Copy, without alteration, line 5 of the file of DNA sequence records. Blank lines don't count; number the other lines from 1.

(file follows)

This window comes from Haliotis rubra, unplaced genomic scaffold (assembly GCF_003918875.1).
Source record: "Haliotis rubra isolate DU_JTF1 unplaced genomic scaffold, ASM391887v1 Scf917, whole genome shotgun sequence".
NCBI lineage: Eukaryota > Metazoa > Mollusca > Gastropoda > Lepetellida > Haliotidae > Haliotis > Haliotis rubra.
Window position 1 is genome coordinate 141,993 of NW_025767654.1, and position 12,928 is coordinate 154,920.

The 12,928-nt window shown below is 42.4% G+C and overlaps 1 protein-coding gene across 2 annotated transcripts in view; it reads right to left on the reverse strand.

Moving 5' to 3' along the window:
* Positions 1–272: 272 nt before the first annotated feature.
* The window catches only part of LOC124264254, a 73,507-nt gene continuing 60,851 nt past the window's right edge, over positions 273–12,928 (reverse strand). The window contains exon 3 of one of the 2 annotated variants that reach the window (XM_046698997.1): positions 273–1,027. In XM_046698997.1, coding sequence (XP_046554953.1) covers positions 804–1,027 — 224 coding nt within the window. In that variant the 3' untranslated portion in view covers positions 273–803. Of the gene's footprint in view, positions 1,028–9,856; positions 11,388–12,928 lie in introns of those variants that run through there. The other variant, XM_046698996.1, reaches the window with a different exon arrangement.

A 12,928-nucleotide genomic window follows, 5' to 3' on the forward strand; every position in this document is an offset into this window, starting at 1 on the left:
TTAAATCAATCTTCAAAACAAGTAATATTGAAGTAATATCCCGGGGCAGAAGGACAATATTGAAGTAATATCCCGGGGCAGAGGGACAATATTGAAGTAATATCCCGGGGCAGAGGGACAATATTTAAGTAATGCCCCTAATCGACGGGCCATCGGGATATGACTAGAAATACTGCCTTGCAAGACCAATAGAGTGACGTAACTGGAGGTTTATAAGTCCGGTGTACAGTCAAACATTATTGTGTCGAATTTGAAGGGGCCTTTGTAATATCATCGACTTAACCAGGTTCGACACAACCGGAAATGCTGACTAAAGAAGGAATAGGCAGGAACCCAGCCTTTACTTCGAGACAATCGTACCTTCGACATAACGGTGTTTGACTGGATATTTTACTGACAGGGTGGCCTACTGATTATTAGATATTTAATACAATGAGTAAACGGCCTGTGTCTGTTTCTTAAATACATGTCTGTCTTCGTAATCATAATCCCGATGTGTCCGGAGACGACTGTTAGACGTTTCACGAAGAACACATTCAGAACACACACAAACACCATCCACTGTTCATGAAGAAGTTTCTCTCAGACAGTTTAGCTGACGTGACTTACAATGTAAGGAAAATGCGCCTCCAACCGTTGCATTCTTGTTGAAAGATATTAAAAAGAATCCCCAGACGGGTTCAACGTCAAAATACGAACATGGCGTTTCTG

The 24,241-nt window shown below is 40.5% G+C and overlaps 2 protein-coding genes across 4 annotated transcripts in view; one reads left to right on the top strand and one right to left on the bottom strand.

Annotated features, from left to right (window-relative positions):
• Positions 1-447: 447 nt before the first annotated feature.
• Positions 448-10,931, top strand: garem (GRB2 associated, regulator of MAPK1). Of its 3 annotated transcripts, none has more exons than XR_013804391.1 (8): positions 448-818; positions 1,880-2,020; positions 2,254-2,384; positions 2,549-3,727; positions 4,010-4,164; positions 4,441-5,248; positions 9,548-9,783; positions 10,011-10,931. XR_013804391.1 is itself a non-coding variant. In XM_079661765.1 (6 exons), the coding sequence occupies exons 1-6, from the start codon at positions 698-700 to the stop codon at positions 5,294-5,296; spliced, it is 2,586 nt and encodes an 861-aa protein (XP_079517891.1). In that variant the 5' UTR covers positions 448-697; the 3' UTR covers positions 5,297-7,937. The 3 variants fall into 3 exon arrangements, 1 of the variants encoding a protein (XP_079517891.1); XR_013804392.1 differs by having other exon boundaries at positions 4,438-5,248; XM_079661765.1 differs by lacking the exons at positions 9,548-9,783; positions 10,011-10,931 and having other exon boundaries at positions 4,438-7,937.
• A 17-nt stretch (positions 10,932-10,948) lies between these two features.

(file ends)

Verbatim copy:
The 12,928-nt window shown below is 42.4% G+C and overlaps 1 protein-coding gene across 2 annotated transcripts in view; it reads right to left on the reverse strand.